Hazel Park Art Fair coming soon to Green Acres Park

Event Aug. 27-28 will feature art vendors, live performers and more

By: Andy Kozlowski | Madison-Park News | Published August 18, 2022

 Timothy Branson, of Timothy’s Trinkets, shares samples of his jewelry work at Green Acres Park Aug. 17. He will be among the artist vendors at the Hazel Park Art Fair, which will take place at the same park Aug. 27-28.

Timothy Branson, of Timothy’s Trinkets, shares samples of his jewelry work at Green Acres Park Aug. 17. He will be among the artist vendors at the Hazel Park Art Fair, which will take place at the same park Aug. 27-28.

Photo by Patricia O’Blenes

 Deborah Tedrick, owner of Second ACT Soaps-n-Such, created this piano-themed soap.

Deborah Tedrick, owner of Second ACT Soaps-n-Such, created this piano-themed soap.

Photo provided by Deborah Tedrick

 “Oni” is an illustration by Andolini Aziz.

“Oni” is an illustration by Andolini Aziz.

Photo provided by Andolini Aziz

HAZEL PARK — Organizers for the Hazel Park Art Fair, now in its 10th year, hope it will build on the momentum of last year’s record-setting show that was attended by more than 4,000 people.

This year’s fair will take place from 11 a.m. to 7 p.m. on Saturday, Aug. 27, and from 11 a.m. to 5 p.m. Sunday, Aug. 28. The venue once again will be Green Acres Park, 620 W. Woodward Heights Blvd. Admission is free.

The fair is presented by the nonprofit Hazel Park Arts Council. More than 90 artist vendors will be there, both seasoned veterans and newcomers gaining experience on the art fair circuit. Together, their works span a variety of mediums, styles and subject matter. The event is billed as suitable for all ages.

There also will be musicians performing, such as The Strains, Adriana Nikole and Smiley Kaul, as well as aerial performances by Shadow’s Circus and the D3 Circus Troupe. For a $20 donation supporting First Step of Michigan, guests can participate in a 60-minute yoga class fundraiser.

There will be free take-and-create art kits for families to complete at home, a variety of artisan food vendors to sample, and a craft beer tent for charity featuring local breweries.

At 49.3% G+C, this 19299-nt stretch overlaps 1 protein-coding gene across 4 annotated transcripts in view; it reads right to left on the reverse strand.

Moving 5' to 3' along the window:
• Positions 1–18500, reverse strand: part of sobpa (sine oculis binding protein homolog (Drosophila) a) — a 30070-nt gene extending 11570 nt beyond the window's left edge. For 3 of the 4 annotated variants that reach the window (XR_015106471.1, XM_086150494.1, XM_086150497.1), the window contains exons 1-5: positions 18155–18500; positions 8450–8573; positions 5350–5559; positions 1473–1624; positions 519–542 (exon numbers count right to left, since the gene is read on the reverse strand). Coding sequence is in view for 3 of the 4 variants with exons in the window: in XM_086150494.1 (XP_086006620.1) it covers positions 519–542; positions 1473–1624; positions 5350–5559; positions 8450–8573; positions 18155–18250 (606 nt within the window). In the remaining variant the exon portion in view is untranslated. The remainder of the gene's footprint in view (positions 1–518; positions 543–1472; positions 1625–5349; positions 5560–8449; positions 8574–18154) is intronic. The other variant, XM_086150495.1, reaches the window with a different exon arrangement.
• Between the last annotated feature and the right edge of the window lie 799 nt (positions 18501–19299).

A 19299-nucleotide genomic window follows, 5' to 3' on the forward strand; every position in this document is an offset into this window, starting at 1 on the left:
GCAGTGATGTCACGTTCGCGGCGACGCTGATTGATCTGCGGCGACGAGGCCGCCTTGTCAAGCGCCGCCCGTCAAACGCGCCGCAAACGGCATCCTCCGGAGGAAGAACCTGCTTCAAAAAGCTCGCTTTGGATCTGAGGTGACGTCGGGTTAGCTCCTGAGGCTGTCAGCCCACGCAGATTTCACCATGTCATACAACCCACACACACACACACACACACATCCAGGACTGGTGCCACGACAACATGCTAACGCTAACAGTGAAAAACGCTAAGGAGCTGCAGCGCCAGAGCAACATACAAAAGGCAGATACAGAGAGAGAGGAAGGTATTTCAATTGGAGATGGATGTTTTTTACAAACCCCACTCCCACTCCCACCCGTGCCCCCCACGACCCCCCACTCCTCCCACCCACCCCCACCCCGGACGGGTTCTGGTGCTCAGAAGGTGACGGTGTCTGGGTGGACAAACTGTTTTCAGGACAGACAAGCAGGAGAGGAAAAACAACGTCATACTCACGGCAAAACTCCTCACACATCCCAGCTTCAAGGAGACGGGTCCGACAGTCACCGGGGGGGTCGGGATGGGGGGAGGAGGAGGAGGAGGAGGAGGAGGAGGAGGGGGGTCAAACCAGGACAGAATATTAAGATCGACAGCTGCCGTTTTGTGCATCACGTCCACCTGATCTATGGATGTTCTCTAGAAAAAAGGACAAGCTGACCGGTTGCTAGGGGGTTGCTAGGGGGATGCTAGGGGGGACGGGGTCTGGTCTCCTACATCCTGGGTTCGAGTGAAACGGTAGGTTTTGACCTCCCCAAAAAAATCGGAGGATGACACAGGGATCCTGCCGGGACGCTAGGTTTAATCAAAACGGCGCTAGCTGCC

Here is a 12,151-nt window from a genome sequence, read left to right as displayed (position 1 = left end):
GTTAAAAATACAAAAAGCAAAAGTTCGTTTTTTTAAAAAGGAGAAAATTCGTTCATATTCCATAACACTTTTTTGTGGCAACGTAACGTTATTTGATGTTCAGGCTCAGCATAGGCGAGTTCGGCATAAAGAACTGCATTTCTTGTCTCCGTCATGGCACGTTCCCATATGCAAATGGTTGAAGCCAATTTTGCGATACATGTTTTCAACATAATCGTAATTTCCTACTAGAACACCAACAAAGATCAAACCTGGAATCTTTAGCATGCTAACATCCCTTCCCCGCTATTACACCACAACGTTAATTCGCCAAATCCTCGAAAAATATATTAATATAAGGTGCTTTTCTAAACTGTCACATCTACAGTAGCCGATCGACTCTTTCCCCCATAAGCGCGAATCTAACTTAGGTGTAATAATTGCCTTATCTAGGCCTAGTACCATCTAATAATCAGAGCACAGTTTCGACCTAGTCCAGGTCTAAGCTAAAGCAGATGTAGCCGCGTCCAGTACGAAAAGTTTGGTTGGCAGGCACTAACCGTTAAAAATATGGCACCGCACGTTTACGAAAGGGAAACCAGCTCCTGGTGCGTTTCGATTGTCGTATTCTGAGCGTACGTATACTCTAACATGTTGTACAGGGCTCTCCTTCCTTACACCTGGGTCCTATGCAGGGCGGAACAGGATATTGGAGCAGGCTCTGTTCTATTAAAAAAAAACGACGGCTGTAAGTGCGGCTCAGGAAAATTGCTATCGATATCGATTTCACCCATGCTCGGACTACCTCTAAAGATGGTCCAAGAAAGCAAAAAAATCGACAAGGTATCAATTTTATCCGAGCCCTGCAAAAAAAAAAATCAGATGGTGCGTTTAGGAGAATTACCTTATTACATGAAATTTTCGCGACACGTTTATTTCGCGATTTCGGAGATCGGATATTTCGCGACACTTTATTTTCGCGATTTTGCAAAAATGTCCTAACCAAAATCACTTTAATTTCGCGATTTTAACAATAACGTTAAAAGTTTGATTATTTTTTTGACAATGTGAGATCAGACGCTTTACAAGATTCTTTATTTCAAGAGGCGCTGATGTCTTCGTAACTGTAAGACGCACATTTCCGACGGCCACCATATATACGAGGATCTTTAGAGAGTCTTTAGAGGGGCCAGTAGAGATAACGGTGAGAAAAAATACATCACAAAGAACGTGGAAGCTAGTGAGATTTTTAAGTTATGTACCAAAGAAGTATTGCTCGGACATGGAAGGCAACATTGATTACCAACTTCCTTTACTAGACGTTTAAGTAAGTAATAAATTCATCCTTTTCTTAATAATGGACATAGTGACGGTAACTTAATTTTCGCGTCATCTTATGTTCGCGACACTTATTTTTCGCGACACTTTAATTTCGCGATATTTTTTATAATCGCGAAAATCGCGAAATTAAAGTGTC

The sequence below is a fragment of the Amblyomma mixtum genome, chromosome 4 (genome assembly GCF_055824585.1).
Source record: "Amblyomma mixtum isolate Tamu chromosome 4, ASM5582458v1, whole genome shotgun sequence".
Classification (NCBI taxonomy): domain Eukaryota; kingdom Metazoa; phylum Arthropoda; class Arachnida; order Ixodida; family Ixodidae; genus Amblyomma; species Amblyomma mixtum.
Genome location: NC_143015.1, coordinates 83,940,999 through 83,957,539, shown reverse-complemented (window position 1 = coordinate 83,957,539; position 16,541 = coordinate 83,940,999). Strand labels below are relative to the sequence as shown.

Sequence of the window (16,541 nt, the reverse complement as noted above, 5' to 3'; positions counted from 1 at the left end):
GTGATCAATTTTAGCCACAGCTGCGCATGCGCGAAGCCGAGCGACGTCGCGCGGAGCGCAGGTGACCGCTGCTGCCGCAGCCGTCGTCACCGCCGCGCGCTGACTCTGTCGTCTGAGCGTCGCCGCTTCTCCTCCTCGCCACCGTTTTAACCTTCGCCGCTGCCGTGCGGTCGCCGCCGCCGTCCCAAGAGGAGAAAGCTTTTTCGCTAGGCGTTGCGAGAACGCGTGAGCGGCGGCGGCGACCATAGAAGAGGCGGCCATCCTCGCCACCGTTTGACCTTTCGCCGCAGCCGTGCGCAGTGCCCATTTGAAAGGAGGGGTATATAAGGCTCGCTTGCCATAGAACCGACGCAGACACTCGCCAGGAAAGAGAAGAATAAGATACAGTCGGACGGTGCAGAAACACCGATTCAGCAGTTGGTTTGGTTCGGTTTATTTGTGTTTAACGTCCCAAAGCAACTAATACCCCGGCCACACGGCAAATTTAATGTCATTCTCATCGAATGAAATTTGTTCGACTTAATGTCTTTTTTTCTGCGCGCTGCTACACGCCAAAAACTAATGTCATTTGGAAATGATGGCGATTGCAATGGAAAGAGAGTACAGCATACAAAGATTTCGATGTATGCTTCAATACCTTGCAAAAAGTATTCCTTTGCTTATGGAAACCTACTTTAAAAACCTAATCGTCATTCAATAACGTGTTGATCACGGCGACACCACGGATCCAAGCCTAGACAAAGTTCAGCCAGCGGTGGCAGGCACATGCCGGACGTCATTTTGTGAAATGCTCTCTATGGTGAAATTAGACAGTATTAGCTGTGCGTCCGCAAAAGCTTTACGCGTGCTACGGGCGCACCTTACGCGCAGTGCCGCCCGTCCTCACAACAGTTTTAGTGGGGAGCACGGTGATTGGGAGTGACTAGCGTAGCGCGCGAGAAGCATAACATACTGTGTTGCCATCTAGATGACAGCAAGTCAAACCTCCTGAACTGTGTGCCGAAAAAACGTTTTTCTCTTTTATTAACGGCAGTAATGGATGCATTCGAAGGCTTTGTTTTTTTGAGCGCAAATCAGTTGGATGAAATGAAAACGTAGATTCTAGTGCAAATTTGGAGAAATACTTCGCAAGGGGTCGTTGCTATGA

Timothy Branson will be one of the artists featured at the fair. He operates Timothy’s Trinkets in Dearborn.

“As an emerging artist, I love that the fair has allowed me the opportunity to display my creations to the Hazel Park community and surrounding areas,” Branson said in an email.

His life as a professional artist began with the pandemic. In 2019, he began researching silver jewelry casting for a Sea Scouts project. When he caught COVID in March 2020 and found himself at home with plenty of free time, he began studying casting and silversmithing in more detail.

Branson, an avid sailor, began receiving requests from friends in the Detroit sailing community for custom-made “boat club” jewelry. Today, he works with more than a dozen clubs from the metro Detroit area, Windsor, Belleville and Ohio. He launched Timothy’s Trinkets in late 2020. One year later, he officially retired from Firestone, where he had worked as a lead technician for nearly 30 years, so that he could focus on jewelry full time.

He uses computer-aided design programs and 3D printing to create models. Then he takes the resin models and casts them using primarily silver but occasionally 14-karat gold. He also recently purchased a gemstone inventory from a local jewelry store that closed, allowing him to add those to his creations.